There are some things your teen needs to know about sexting. (They will roll their eyes. Ignore it.) You have a responsibility as a parent to make sure they know and understand certain things. So what are you supposed to do, whether you think your teen is sexting already or whether you’re worried they might start in the future? Believe it or not, you’re not completely powerless. So what can you do? Sheknows.com breaks it down.

  • Talk to your teen. A scary thought for many of us, but one of those unavoidable responsibilities of parenting. Talk to them about the possible long-term consequences of getting involved in sexting. Like the fact that nude images of kids under age 18 are child pornography, which is illegal. Talk about the short-term consequences, like the whole school getting a hold of a “private” photo shared with a former boyfriend or girlfriend. Talk about self-esteem and self-respect. Consider how you might be setting yourself up for a lot of drama.
  • Set rules. Do you let your kids drive drunk? Do you let them ride in the car with no seat belts? So why give them something as dangerous as a cell phone and not establish rules? Start random phone checks, and go through everything on it regularly.
  • Take away the cell phone. Drastic, yes, but sometimes necessary when nothing else is working. If you truly don’t trust your child, why would you trust them with a tool they can use to bully others? 

Resources:

Common Sense Media: Sexting Handbook

Amanda Todd Legacy Society

Amanda Todd YouTube Video (Some might find content disturbing.)

6 Things Every Teen Needs to Know About Sexting

Why Is Sexting a Problem for Teens?

The Consequences of Sexting for Teens

If you or a loved one are having suicidal thoughts, contact the National Suicide Prevention Lifeline at 1-800-273-8255 for support and assistance from a trained counselor. If you or a loved one are in immediate danger, call 911.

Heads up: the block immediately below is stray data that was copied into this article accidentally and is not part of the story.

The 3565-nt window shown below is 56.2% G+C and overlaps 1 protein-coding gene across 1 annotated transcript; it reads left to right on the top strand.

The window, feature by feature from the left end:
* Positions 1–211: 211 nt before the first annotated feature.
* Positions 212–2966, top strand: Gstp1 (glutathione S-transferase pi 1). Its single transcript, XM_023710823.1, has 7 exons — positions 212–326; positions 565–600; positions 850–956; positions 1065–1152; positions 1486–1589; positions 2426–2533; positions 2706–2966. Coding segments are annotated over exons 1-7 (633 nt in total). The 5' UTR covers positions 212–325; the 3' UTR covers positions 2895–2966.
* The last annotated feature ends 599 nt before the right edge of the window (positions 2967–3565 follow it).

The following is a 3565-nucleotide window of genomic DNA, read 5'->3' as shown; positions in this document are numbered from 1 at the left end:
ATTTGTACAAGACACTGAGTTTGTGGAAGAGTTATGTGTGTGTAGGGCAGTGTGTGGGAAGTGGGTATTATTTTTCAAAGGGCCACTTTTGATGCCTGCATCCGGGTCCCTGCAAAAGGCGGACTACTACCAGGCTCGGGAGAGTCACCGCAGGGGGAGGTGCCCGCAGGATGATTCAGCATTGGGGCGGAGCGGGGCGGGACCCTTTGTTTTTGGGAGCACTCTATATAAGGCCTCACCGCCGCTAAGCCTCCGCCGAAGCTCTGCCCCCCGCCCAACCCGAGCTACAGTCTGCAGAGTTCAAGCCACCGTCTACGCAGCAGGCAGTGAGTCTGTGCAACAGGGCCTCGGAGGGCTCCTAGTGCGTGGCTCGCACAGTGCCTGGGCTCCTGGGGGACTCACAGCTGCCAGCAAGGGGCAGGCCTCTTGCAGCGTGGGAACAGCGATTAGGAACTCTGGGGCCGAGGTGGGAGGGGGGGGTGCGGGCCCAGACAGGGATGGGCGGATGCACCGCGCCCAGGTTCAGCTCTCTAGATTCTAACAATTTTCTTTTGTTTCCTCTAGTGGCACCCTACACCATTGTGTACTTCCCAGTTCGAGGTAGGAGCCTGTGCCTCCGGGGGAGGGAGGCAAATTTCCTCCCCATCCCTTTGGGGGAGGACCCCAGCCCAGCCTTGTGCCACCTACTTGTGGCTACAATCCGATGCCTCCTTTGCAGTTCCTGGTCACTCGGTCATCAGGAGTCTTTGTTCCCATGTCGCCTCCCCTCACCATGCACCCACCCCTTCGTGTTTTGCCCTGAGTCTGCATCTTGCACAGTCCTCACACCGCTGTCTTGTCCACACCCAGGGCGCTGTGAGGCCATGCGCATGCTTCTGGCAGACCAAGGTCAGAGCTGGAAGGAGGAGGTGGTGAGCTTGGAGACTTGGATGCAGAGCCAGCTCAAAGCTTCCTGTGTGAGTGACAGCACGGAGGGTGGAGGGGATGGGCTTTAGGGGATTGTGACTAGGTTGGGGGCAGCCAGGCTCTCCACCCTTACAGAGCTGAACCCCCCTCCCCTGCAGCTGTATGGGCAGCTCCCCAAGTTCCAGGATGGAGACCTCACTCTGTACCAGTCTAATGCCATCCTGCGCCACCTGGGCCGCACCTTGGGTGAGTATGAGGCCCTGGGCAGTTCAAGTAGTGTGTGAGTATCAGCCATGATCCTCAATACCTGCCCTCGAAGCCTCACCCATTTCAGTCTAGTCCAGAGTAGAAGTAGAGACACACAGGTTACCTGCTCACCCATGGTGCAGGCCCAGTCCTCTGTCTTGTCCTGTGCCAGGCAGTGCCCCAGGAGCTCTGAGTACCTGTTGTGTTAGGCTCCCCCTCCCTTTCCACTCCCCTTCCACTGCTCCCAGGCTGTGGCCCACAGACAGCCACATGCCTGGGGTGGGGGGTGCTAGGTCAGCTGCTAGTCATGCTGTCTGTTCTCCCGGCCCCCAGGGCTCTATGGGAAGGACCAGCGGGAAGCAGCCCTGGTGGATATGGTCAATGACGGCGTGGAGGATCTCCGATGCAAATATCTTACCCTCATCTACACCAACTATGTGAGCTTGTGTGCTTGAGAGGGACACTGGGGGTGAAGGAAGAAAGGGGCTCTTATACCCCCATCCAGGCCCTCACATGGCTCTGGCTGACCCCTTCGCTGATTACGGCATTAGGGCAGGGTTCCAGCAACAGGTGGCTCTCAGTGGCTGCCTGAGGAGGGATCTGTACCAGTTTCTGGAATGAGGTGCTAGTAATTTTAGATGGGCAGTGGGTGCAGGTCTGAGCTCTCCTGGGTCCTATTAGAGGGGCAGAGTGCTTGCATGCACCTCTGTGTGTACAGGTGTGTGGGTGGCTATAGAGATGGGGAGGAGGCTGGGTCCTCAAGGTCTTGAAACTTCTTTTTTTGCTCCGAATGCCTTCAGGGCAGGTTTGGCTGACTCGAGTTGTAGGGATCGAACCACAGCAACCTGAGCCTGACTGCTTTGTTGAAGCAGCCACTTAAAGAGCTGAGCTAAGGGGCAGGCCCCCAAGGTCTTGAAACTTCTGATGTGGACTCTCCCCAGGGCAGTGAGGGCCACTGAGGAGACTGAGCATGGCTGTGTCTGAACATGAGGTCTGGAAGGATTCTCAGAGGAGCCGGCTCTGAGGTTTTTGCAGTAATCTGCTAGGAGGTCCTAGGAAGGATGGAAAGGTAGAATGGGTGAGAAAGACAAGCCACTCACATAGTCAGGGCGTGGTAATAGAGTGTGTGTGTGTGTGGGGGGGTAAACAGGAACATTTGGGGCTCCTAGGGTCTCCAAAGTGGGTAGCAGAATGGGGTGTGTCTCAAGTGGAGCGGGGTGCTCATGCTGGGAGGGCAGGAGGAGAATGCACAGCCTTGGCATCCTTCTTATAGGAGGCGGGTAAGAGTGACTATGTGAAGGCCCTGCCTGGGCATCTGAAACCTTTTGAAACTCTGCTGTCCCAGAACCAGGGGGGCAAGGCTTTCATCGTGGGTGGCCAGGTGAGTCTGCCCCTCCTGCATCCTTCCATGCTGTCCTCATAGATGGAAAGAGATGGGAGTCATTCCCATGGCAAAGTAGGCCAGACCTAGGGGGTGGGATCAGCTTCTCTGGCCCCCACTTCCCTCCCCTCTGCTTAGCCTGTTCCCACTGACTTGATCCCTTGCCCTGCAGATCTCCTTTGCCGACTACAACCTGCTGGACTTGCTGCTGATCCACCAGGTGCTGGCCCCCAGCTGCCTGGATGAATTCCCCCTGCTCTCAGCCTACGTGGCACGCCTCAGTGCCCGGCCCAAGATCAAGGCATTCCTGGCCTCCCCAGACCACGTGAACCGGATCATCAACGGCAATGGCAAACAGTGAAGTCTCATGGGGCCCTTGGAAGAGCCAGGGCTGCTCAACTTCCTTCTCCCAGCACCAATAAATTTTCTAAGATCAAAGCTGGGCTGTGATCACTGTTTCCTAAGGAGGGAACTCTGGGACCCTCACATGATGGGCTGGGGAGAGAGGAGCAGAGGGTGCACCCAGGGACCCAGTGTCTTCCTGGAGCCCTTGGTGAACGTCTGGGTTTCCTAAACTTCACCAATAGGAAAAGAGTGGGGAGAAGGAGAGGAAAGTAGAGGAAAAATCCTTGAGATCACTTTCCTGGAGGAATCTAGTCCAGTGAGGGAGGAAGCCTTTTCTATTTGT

(Part 1), Check out Part 2, What to Do If When Your Teen is Sexting

Maybe one of the biggest generational divides today is digital. Parents think it’s just a mobile phone that you can check email on and get driving directions. They can listen to music, shop, and keep up with friends on Facebook. For a parent, usually, their phone is just a part of their life.

But to kids, a smartphone IS their life. Online is where the action’s at—at least the action that matters. It’s where they “hang out” with their friends and flirt and gossip. It’s where they carry on their romantic relationships. It is also where they stand up for beliefs and express opinions. It’s not just a phone for them. It’s a passport to a world where their identity is fluid, time and space are more than relative, there are very few rules and often very little parental supervision.

So, it shouldn’t be surprising that parents often seem in the dark about sexting. This is why so many parents can’t believe their shy, introverted, reserved daughter is sending nude pictures of herself to classmates or her boyfriend. “She’s not that kind of girl!” She probably isn’t—in the real world.